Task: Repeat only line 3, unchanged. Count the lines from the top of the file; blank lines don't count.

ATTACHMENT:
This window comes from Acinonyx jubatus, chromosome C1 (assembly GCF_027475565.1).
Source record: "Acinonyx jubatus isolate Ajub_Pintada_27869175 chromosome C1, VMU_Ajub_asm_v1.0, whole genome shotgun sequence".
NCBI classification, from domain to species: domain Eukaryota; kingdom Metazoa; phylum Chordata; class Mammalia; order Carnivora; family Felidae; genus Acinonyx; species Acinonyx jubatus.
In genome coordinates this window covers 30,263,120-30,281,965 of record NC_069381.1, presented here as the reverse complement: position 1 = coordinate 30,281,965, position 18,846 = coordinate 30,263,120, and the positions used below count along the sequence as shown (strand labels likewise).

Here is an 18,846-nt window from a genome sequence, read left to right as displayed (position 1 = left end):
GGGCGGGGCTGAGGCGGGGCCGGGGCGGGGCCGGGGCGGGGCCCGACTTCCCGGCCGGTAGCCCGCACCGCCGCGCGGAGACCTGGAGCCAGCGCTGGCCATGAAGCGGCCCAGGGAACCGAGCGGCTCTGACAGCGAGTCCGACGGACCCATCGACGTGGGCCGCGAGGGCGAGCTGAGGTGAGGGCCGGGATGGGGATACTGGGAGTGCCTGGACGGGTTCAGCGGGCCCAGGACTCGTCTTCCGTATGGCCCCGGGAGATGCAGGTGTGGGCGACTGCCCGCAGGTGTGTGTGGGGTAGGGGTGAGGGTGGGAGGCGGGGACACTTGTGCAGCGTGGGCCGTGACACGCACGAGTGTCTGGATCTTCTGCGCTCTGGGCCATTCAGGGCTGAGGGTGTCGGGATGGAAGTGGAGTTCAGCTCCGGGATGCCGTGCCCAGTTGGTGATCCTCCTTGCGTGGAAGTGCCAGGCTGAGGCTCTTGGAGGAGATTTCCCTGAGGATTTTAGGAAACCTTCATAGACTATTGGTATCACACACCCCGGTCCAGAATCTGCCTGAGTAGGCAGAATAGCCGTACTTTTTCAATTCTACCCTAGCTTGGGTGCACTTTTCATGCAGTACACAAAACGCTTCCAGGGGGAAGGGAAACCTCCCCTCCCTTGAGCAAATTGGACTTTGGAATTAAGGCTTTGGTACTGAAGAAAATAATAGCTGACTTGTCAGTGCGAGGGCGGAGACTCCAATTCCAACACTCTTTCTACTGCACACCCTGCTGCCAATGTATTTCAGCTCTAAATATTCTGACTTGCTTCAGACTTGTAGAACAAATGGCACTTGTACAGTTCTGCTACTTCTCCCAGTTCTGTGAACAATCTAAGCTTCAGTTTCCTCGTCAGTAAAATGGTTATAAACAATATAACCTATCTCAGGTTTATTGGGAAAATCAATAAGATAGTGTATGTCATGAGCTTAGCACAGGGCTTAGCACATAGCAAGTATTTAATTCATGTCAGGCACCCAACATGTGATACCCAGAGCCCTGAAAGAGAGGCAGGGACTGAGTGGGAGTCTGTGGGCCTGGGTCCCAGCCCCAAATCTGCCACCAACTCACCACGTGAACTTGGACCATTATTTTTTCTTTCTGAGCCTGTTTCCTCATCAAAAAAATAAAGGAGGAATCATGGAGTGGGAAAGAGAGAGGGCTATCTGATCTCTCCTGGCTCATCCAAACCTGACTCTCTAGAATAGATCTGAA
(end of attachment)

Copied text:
NCBI classification, from domain to species: domain Eukaryota; kingdom Metazoa; phylum Chordata; class Mammalia; order Carnivora; family Felidae; genus Acinonyx; species Acinonyx jubatus.